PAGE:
“Happy music for happy people.”
That’s how Jennifer Woita, a member of the Starlite Event Center, described polka music and the community of polka-lovers found in Saunders County.
The Starlite Event Center, formerly the Starlite Ballroom, has been home to various polka shows and dances since its founding in the 1960s. Though much has changed in the last half-century, the local community’s love of polka has remained constant.
One local musician who has made a life out of polka music is Mark Vyhlidal, from the Fremont area. Vyhlidal has played with his group, the Mark Vyhlidal Orchestra, since 1974.
Vyhlidal said that a large settlement of Czech people lives south of the Platte River, in addition to the German and Polish settlements that contribute to the love of polka in the county.
“It’s always been sort of a tradition. It’s been a heritage thing,” Vyhlidal said. “These songs have been around for hundreds of years, many of them.”
Vyhilidal said his parents used to take him to polka dances when he was young and he did the same with his children. He said watching the bands play has always been a great release, and it’s something to keep Czech heritage alive.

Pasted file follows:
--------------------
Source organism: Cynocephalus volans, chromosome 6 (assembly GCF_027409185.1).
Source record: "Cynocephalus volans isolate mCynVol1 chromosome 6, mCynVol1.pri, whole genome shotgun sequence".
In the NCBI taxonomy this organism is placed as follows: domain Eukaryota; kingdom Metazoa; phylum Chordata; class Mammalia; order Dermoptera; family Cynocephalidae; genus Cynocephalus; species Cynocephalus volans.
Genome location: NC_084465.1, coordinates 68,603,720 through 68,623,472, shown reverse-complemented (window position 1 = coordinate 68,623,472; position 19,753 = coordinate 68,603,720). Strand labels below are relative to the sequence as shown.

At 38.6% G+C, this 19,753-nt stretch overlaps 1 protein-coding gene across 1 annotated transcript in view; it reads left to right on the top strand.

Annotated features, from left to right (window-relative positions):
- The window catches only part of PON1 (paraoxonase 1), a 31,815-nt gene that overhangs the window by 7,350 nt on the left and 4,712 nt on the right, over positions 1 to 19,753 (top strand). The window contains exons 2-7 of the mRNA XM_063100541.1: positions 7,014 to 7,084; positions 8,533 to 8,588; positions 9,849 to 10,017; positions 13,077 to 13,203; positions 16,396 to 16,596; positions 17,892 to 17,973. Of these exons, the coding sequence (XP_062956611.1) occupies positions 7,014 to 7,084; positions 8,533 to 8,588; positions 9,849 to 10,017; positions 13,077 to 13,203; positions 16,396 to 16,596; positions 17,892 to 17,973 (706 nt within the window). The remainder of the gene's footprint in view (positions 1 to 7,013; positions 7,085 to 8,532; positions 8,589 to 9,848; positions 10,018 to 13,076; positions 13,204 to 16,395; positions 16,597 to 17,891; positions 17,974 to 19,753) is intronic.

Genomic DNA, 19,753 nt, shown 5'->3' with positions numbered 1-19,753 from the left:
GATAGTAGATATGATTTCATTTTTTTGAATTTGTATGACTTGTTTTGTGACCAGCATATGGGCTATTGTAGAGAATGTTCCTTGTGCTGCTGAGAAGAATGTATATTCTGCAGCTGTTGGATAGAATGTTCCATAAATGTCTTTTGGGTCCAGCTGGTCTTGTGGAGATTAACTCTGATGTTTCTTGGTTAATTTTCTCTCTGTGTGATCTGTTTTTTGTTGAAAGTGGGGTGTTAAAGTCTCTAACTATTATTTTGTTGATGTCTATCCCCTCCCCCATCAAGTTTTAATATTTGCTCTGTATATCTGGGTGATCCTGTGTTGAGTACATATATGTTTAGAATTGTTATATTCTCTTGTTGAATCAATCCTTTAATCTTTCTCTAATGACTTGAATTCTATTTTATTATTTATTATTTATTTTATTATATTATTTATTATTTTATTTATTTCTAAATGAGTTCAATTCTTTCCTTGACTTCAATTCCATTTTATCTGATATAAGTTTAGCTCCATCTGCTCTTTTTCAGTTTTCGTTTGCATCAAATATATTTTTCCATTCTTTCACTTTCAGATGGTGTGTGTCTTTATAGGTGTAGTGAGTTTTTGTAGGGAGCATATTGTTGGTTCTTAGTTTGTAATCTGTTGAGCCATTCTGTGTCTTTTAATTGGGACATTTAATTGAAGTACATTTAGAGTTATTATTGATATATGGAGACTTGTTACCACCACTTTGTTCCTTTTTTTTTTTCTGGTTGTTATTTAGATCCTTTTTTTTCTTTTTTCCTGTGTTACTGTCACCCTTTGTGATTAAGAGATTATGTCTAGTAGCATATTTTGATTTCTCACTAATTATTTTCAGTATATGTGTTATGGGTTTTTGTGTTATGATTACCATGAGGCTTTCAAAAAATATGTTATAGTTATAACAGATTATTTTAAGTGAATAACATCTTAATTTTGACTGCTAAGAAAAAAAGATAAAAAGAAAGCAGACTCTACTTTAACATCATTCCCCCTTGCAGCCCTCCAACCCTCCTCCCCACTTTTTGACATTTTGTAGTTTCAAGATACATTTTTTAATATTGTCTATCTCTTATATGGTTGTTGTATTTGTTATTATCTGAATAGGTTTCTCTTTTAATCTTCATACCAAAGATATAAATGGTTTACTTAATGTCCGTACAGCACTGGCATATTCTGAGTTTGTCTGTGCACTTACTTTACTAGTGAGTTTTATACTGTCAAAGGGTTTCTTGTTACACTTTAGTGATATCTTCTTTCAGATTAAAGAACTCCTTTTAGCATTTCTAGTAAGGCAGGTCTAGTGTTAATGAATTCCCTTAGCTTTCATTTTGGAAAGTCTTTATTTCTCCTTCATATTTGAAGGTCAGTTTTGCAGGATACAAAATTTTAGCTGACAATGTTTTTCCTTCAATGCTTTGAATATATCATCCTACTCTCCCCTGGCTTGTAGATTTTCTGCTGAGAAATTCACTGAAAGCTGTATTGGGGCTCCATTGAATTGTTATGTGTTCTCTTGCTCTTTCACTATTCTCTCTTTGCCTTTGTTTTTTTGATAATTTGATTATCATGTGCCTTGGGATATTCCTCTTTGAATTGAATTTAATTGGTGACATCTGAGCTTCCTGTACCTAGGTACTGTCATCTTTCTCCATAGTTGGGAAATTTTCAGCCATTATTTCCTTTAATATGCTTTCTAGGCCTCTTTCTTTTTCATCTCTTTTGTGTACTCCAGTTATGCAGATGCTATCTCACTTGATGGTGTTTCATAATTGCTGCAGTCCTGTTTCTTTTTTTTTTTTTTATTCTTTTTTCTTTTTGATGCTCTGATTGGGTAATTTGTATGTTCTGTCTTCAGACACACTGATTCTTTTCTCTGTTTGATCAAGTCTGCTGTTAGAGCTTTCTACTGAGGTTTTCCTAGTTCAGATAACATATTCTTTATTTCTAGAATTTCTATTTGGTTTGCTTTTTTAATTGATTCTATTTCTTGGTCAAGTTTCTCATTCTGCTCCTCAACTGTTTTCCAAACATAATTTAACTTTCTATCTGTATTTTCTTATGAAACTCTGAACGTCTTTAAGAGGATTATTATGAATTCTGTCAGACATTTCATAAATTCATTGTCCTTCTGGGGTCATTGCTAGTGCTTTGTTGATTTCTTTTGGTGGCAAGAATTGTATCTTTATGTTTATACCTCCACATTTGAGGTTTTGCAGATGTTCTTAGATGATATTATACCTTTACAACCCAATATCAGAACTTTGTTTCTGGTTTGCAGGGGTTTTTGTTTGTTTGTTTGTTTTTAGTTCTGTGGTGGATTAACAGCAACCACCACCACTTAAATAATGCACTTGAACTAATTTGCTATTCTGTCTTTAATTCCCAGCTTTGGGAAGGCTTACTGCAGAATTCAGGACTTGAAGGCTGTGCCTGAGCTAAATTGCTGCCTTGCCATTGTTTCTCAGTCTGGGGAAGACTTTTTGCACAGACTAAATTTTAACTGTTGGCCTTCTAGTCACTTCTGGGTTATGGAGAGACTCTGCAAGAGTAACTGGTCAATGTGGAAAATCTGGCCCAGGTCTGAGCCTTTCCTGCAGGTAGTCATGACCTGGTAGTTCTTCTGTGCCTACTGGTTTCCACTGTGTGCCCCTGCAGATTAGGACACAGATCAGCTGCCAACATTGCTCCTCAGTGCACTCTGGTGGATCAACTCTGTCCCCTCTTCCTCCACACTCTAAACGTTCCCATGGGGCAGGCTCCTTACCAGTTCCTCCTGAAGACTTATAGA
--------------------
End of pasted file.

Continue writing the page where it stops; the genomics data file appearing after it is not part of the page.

The Mark Vyhlidal Orchestra’s performances vary between traditional songs and original music written by Vyhlidal, but the central joyous sound of polka is never lost.
“The people like to have a great time. They love to dance,” Vyhlidal said. “You’ll have people that are 80 or 90 years old out there dancing. It’s great exercise for them. I’m not much of a dancer, I’d rather be on the stage.”
Another local musician, Barry Boyce of Yutan, has played polka with the Barry Boyce Band since 1989.
Boyce said his polka band has a party atmosphere which appeals to younger crowds.
“We play a lot of different bars, so we get a lot of the younger ones that come in and they look and go ‘Oh no we got a polka band playing here’” Boyce said. “And then all of a sudden the beat starts going, and their foot starts tapping and they really enjoy themselves. Sometimes it’s beer-induced, too.”
As with most things, this polka community has been impacted by the pandemic.
Boyce said he had 20 gigs canceled between March and May last year, and after that, he stopped counting. Vyhlidal said that for seven or eight months there was very little going on in the form of live music in the area. The two have performed on occasion since the beginning of the pandemic; however, with vaccination rollouts, they are optimistic about playing more soon.
Woita said the event center has been waiting to host more events out of caution for the typically older age group that attends.
Woita said that the Starlite Event Center is hoping to start hosting polka dances again this spring and summer. They have already scheduled a date with Vyhlidal and his orchestra for an “All-Star Polka Show” on July 11th.
“They are a dedicated group,” Woita said. “If there’s a polka dance, they’ll come from quite a ways away to go.”